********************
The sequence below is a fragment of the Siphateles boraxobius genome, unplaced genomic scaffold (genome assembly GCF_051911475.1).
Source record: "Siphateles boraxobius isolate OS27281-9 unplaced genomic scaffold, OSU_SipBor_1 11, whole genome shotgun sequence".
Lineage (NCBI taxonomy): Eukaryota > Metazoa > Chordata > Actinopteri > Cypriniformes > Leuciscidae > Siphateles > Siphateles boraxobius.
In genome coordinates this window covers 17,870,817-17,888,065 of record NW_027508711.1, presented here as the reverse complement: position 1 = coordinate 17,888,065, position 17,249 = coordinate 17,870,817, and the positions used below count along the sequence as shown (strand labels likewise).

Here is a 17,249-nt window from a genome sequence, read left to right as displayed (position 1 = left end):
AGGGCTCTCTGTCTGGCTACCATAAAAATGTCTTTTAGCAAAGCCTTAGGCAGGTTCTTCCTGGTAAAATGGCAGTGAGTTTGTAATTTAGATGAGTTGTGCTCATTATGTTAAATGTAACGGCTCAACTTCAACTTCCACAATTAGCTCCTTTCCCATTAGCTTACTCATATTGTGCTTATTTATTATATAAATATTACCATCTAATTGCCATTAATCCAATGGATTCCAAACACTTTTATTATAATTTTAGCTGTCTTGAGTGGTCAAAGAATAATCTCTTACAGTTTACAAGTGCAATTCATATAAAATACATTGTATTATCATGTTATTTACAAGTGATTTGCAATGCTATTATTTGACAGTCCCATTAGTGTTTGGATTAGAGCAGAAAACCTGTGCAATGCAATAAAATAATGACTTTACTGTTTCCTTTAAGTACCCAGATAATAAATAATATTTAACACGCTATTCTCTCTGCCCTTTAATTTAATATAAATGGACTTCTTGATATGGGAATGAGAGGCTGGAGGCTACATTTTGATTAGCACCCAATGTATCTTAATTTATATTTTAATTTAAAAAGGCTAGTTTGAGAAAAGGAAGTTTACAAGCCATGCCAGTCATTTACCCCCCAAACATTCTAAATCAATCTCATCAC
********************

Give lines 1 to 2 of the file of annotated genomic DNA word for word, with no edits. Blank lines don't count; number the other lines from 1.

The sequence below is a fragment of the Siphateles boraxobius genome, unplaced genomic scaffold (genome assembly GCF_051911475.1).
Source record: "Siphateles boraxobius isolate OS27281-9 unplaced genomic scaffold, OSU_SipBor_1 11, whole genome shotgun sequence".